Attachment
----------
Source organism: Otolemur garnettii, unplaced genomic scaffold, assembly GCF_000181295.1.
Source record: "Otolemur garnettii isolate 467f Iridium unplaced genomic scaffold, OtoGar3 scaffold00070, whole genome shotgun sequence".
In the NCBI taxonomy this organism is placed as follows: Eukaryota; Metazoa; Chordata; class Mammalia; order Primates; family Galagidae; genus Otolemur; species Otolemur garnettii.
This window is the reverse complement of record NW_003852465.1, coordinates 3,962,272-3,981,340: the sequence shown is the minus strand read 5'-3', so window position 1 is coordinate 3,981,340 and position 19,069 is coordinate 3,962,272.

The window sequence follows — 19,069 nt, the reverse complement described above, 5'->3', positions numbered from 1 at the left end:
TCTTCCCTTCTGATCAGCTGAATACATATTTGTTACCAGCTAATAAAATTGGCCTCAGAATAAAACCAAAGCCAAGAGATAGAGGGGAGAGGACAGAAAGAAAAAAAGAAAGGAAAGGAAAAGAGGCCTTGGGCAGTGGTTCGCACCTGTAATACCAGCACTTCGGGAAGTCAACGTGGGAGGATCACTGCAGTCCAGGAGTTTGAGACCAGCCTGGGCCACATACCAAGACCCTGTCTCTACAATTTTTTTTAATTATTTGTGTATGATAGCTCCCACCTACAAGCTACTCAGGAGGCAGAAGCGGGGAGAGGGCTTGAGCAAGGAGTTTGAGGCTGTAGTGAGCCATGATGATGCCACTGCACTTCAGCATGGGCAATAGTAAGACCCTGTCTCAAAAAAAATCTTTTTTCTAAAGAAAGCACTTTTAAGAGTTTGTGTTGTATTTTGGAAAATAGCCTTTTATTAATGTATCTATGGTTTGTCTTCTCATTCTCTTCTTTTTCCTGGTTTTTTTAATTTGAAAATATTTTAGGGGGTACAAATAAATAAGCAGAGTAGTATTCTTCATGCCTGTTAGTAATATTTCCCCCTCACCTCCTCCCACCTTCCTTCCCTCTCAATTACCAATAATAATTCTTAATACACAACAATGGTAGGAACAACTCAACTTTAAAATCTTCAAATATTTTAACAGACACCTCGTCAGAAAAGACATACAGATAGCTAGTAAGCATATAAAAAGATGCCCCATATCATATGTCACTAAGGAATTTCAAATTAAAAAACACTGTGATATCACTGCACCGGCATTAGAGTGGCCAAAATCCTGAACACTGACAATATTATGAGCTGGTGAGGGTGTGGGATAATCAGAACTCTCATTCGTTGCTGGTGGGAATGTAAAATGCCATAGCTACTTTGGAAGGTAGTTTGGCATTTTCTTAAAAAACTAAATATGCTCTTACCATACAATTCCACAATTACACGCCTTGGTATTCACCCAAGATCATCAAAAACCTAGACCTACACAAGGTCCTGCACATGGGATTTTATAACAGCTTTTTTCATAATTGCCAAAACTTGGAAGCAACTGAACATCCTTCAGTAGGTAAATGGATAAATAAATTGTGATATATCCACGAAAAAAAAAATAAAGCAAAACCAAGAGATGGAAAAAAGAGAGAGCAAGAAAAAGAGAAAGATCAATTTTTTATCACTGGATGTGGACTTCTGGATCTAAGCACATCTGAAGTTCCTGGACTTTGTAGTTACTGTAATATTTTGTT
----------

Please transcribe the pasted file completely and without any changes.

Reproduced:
Source organism: Otolemur garnettii, unplaced genomic scaffold, assembly GCF_000181295.1.
Source record: "Otolemur garnettii isolate 467f Iridium unplaced genomic scaffold, OtoGar3 scaffold00070, whole genome shotgun sequence".
In the NCBI taxonomy this organism is placed as follows: Eukaryota; Metazoa; Chordata; class Mammalia; order Primates; family Galagidae; genus Otolemur; species Otolemur garnettii.
This window is the reverse complement of record NW_003852465.1, coordinates 3,962,272-3,981,340: the sequence shown is the minus strand read 5'-3', so window position 1 is coordinate 3,981,340 and position 19,069 is coordinate 3,962,272.

The window sequence follows — 19,069 nt, the reverse complement described above, 5'->3', positions numbered from 1 at the left end:
TCTTCCCTTCTGATCAGCTGAATACATATTTGTTACCAGCTAATAAAATTGGCCTCAGAATAAAACCAAAGCCAAGAGATAGAGGGGAGAGGACAGAAAGAAAAAAAGAAAGGAAAGGAAAAGAGGCCTTGGGCAGTGGTTCGCACCTGTAATACCAGCACTTCGGGAAGTCAACGTGGGAGGATCACTGCAGTCCAGGAGTTTGAGACCAGCCTGGGCCACATACCAAGACCCTGTCTCTACAATTTTTTTTAATTATTTGTGTATGATAGCTCCCACCTACAAGCTACTCAGGAGGCAGAAGCGGGGAGAGGGCTTGAGCAAGGAGTTTGAGGCTGTAGTGAGCCATGATGATGCCACTGCACTTCAGCATGGGCAATAGTAAGACCCTGTCTCAAAAAAAATCTTTTTTCTAAAGAAAGCACTTTTAAGAGTTTGTGTTGTATTTTGGAAAATAGCCTTTTATTAATGTATCTATGGTTTGTCTTCTCATTCTCTTCTTTTTCCTGGTTTTTTTAATTTGAAAATATTTTAGGGGGTACAAATAAATAAGCAGAGTAGTATTCTTCATGCCTGTTAGTAATATTTCCCCCTCACCTCCTCCCACCTTCCTTCCCTCTCAATTACCAATAATAATTCTTAATACACAACAATGGTAGGAACAACTCAACTTTAAAATCTTCAAATATTTTAACAGACACCTCGTCAGAAAAGACATACAGATAGCTAGTAAGCATATAAAAAGATGCCCCATATCATATGTCACTAAGGAATTTCAAATTAAAAAACACTGTGATATCACTGCACCGGCATTAGAGTGGCCAAAATCCTGAACACTGACAATATTATGAGCTGGTGAGGGTGTGGGATAATCAGAACTCTCATTCGTTGCTGGTGGGAATGTAAAATGCCATAGCTACTTTGGAAGGTAGTTTGGCATTTTCTTAAAAAACTAAATATGCTCTTACCATACAATTCCACAATTACACGCCTTGGTATTCACCCAAGATCATCAAAAACCTAGACCTACACAAGGTCCTGCACATGGGATTTTATAACAGCTTTTTTCATAATTGCCAAAACTTGGAAGCAACTGAACATCCTTCAGTAGGTAAATGGATAAATAAATTGTGATATATCCACGAAAAAAAAAATAAAGCAAAACCAAGAGATGGAAAAAAGAGAGAGCAAGAAAAAGAGAAAGATCAATTTTTTATCACTGGATGTGGACTTCTGGATCTAAGCACATCTGAAGTTCCTGGACTTTGTAGTTACTGTAATATTTTGTT